Names can be hard for the tongue to wrap its head around. I say this with the conviction of my full being as a male, a poet, a twin, and a slight stutterer. (Of course I stutter. My brother and I lived our early lives assuming that the world, too, would understand our twin-speak. And why shouldn’t I—whose name that world was always mistaking for his, thus for whom the right name was sacrosanct – be a poet?)
There was the DJ at my little cousin’s bar mitzvah, a lively man who went around introducing himself to everyone during hors-d’oeuvre hour and who, on the dance floor an hour later, forbid us from taking our seats until he’d spoken our names, prompting us to exchange raised, incredulous eyebrows, and he proceeded to point to every person, first the one hundred thirteen-year-olds clustered together, one by one he said each name into the microphone, and when the dance floor was empty he pointed to each slack-jawed uncle and aunt at the surrounding tables, faces he’d never seen until an hour before, and could even tell my brother and me apart from thirty feet away. When I asked him later in the night with awe how he did it, what the hell his secret was, he said, almost lovingly, “I pay attention.”
Did his background in music sensitize him to the individual song of a person’s name? Or was his brain, so unlike a sieve, just bigger? Did he invent stories to remember that room of bodies? Did he recite each name three times under his breath? Does he go around whispering all words three times over? “Saying blackberry, blackberry, blackberry”?
When I asked Roger Reeves, who was generous enough to visit my class last year, why the pages of his first book King Me were flecked with the word “tongue,” he said that it is the origin of creation. A thing named now exists. For the DJ to listen, the tongue first has to speak.
The person who’s ever been teased knows that a mean name can be a fist, a quiet stoning with bone-breaking effects no X-Ray can spot. A pet name can be a touch to the cheek. How big we feel when a person we’ve met once before, months ago, in a dim room, remembers our name on the street. And how small we feel when we’ve forgotten theirs.
A few years ago—far from the DJ’s luminous mind—a student in one of my writing classes called me Andrew. This was two months into the semester. My name had been on the syllabus in large font, possibly emboldened. There was awkward murmuring among the other students, who knew me as Alex, and I let it ensue until she looked around and blushed, perhaps not realizing what she had done, and I let her blush for a moment longer before rescuing her. She had no excuse. The room, brightly lit, must have been blinding to this poor freshman, outmatched by her first semester, whose name for the life of me I can no longer remember.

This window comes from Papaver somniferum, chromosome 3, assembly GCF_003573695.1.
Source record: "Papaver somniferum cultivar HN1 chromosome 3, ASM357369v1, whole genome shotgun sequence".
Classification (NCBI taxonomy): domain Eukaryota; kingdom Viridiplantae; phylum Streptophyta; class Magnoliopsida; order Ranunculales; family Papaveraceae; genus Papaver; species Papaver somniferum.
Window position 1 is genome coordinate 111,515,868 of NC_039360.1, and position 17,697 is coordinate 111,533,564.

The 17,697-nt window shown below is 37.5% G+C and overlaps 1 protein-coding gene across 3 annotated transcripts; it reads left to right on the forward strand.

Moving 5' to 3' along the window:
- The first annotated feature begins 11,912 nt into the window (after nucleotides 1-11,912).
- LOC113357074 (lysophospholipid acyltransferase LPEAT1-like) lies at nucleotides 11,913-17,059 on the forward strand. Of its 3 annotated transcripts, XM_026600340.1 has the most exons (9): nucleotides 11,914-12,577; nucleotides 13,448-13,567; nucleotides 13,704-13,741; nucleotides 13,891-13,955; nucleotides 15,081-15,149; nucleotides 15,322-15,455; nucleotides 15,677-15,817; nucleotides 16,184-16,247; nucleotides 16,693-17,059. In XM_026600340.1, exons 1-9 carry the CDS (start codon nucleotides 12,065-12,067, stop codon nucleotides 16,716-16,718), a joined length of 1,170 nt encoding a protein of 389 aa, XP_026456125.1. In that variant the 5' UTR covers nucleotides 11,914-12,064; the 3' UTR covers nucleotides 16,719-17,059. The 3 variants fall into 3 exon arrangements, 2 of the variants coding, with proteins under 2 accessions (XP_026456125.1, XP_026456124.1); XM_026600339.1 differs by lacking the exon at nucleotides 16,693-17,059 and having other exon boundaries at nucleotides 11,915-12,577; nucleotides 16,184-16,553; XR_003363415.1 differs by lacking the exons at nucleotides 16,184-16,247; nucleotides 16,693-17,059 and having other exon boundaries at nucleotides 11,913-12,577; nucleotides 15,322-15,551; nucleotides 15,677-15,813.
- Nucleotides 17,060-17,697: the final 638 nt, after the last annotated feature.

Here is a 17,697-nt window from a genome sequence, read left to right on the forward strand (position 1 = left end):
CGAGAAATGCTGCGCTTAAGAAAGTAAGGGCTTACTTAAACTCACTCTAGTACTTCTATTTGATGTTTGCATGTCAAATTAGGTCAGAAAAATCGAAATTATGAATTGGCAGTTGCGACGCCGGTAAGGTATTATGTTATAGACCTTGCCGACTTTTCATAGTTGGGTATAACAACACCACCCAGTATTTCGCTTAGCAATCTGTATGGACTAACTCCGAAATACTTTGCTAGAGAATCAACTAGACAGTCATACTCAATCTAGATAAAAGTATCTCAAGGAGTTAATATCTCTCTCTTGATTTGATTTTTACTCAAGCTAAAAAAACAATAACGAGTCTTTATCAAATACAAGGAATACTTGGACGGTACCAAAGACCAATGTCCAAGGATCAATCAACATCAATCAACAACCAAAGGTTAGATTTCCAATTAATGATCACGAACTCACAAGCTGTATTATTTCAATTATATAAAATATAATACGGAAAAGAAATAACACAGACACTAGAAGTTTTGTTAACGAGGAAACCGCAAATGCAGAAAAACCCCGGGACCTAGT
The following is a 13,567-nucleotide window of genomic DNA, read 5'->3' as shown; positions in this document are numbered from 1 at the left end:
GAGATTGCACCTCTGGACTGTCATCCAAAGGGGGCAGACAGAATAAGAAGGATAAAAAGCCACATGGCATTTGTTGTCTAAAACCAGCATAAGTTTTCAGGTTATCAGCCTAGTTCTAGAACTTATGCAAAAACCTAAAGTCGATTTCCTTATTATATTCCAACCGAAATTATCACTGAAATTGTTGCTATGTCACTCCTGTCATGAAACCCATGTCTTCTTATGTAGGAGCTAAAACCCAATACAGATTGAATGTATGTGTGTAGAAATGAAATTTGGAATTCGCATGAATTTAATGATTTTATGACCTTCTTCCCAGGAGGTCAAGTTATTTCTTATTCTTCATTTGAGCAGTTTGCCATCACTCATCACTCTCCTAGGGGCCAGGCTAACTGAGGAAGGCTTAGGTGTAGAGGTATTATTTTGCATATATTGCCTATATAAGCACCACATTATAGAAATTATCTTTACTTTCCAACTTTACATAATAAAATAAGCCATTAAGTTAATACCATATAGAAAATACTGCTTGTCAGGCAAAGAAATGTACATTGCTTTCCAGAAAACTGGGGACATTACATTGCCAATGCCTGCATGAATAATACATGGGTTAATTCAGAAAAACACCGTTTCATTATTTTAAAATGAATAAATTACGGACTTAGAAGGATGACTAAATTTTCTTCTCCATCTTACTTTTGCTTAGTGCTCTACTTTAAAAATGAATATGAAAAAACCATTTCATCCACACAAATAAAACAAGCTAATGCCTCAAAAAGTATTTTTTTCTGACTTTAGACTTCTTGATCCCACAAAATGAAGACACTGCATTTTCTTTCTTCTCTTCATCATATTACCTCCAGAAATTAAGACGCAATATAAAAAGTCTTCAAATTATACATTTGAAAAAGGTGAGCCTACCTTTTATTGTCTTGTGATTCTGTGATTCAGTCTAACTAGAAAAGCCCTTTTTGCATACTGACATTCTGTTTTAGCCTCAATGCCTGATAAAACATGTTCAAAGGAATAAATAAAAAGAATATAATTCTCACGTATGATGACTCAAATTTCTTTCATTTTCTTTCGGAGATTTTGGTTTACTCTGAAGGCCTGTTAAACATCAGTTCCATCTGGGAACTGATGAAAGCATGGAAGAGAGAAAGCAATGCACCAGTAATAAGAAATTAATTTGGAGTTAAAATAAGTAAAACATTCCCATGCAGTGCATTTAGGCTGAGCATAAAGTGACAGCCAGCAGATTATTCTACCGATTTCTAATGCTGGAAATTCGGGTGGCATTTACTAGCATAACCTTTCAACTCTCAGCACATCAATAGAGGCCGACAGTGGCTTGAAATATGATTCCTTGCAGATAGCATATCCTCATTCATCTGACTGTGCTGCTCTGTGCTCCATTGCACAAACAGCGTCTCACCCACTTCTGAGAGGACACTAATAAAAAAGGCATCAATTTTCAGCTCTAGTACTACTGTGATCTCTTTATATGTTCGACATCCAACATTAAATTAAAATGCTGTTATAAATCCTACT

Ask anyone wearing an inmate number whether names matter. In a life often where so much has been decided for them, naming is the privilege to sculpt a piece of their identity. “Street names” may be favored over their “government names.” In the classes I teach through the Cornell Prison Education Program, I try to remember the NuLeadership Policy Group’s exhortation to “stop using these negative terms (inmates, convicts, prisoners, felons) and to simply refer to us as people. People currently or formerly incarcerated, people on parole, people recently released from prison, people in prison, people with criminal convictions, but people.” Being aware of such a basic reality means paying deep, ceaseless attention.
Do names matter? Ask Leah, fellow clarinetist and my first ever date, who wondered aloud after the movie was over why I used her name so much in conversation. I didn’t have the language—as Richard Rodriguez did in his essay “Aria: A Memoir of a Bilingual Childhood” to describe his family’s “private” use of Spanish at home while English thudded beyond their doors—to call it “intimacy.”
But had this word occurred to me, “intimacy,” I would never have uttered it, not even alone in my room. A self-conscious adolescent male is always in the presence of others. “Lovely” was also off-limits. So was “beautiful,” unless what was beautiful was a female body. I think my high school baseball teammates teased me precisely because they figured that as a poet I went around declaring the trees’ green leaves lovely, everything intimately felt, and dammit they were right. My teammates thought me soft, though, not perceptive or brave, as I preferred to frame it. But how brave was I, who’d never speak those words aloud except on paper, out of the baseball diamond’s earshot.
Naming things beautiful, even privately, was a kind of freedom from the silly linguistic strictures of being male. I suppose it stood for my never-to-be-shared belief that, to redact Susan Sontag’s final sentence of “Against Interpretation,” “we need an erotics of maleness.”
Naming—attentional naming—has always been for me a freedom to be accurate, which means a freedom to correct. I’m sure I need more time than most. Such naming is patience. But how beautiful to get it right.